The G.I. Bill
President Franklin D. Roosevelt signed into law the Servicemen's Readjustment Act of 1944, on June 22, 1944, better known as the G.I Bill or G.I. Bill of Rights.
The G.I. Bill provided low interest, with no down payment, home loans for people that had served in the armed forces. This had a dramatic effect on home ownership and suburban growth, after the war. The G.I. Bill also aided in funding college education for servicemen. The G.I. Bill gave money for tuition, books and other educational expenses.
Part of the reason for the creation of the G.I. Bill was to hopefully avoid another depression that had gripped the nation previous to World War II. Another reason behind the creation of the G.I. Bill was to avoid a similar type of protest that happened in 1932 by thousands of unemployed servicemen, called the Bonus March.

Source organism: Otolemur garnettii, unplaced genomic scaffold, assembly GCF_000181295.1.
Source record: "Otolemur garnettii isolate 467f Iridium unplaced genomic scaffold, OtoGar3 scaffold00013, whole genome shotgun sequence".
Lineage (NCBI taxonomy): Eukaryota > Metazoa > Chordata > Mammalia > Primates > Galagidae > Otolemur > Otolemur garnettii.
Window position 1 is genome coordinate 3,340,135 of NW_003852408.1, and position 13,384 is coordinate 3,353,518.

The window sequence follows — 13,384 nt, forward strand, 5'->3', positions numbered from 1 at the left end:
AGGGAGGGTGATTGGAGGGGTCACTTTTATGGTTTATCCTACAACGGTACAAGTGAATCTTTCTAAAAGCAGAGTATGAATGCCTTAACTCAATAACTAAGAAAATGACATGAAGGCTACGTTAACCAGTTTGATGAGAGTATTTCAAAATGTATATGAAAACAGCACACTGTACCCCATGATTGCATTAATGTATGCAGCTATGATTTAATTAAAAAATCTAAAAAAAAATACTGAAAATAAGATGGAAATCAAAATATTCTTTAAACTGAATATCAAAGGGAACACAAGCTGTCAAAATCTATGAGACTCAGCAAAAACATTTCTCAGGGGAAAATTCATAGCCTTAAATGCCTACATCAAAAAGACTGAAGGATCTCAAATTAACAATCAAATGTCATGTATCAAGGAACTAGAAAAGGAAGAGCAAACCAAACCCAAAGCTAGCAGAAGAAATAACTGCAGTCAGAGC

The G.I Bill was so successful, that on July 16,1952 the Veterans’ Adjustment Act of 1952 was created after the Korean War and toward the end of President Truman's term. The Veterans’ Adjustment Act of 1952 was aimed at providing similar benefits to returning servicemen after the Korean War.
The Veterans Readjustment Benefits Act was signed into law on March 3,1966, by President Lyndon B. Johnson and provided extended benefits to people that had served during war and peace times.